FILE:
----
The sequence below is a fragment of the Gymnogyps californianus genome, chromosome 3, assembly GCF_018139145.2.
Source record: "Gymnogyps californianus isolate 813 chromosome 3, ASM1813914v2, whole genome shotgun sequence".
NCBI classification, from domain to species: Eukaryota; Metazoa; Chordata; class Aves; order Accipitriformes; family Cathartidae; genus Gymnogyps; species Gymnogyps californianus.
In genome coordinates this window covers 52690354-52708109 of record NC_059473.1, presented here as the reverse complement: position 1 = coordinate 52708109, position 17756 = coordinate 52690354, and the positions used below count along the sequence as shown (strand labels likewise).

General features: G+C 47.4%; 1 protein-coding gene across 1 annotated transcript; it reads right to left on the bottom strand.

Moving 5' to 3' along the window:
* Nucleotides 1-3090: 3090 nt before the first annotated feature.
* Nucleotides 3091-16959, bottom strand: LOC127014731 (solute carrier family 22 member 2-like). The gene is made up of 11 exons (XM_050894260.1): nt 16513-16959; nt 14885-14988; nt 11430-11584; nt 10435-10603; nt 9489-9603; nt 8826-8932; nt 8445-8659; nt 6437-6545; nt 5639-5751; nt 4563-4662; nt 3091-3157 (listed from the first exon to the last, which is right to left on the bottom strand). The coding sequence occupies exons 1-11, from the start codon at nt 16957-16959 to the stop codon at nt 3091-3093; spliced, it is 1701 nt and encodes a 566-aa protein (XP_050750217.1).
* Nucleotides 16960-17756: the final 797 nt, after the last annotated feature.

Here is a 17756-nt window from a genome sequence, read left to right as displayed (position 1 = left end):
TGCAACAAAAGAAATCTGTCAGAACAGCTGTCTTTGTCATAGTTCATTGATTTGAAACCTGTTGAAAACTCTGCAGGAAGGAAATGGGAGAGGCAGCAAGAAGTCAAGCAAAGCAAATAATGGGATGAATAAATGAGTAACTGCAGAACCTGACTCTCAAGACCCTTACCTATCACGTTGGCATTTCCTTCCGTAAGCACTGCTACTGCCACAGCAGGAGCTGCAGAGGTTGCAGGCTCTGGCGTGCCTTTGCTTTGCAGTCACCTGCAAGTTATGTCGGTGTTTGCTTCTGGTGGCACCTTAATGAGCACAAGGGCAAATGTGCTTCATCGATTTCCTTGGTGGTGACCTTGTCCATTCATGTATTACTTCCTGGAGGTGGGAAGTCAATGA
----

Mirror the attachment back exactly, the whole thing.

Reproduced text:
The sequence below is a fragment of the Gymnogyps californianus genome, chromosome 3, assembly GCF_018139145.2.
Source record: "Gymnogyps californianus isolate 813 chromosome 3, ASM1813914v2, whole genome shotgun sequence".
NCBI classification, from domain to species: Eukaryota; Metazoa; Chordata; class Aves; order Accipitriformes; family Cathartidae; genus Gymnogyps; species Gymnogyps californianus.
In genome coordinates this window covers 52690354-52708109 of record NC_059473.1, presented here as the reverse complement: position 1 = coordinate 52708109, position 17756 = coordinate 52690354, and the positions used below count along the sequence as shown (strand labels likewise).

General features: G+C 47.4%; 1 protein-coding gene across 1 annotated transcript; it reads right to left on the bottom strand.

Moving 5' to 3' along the window:
* Nucleotides 1-3090: 3090 nt before the first annotated feature.
* Nucleotides 3091-16959, bottom strand: LOC127014731 (solute carrier family 22 member 2-like). The gene is made up of 11 exons (XM_050894260.1): nt 16513-16959; nt 14885-14988; nt 11430-11584; nt 10435-10603; nt 9489-9603; nt 8826-8932; nt 8445-8659; nt 6437-6545; nt 5639-5751; nt 4563-4662; nt 3091-3157 (listed from the first exon to the last, which is right to left on the bottom strand). The coding sequence occupies exons 1-11, from the start codon at nt 16957-16959 to the stop codon at nt 3091-3093; spliced, it is 1701 nt and encodes a 566-aa protein (XP_050750217.1).
* Nucleotides 16960-17756: the final 797 nt, after the last annotated feature.

Here is a 17756-nt window from a genome sequence, read left to right as displayed (position 1 = left end):
TGCAACAAAAGAAATCTGTCAGAACAGCTGTCTTTGTCATAGTTCATTGATTTGAAACCTGTTGAAAACTCTGCAGGAAGGAAATGGGAGAGGCAGCAAGAAGTCAAGCAAAGCAAATAATGGGATGAATAAATGAGTAACTGCAGAACCTGACTCTCAAGACCCTTACCTATCACGTTGGCATTTCCTTCCGTAAGCACTGCTACTGCCACAGCAGGAGCTGCAGAGGTTGCAGGCTCTGGCGTGCCTTTGCTTTGCAGTCACCTGCAAGTTATGTCGGTGTTTGCTTCTGGTGGCACCTTAATGAGCACAAGGGCAAATGTGCTTCATCGATTTCCTTGGTGGTGACCTTGTCCATTCATGTATTACTTCCTGGAGGTGGGAAGTCAATGA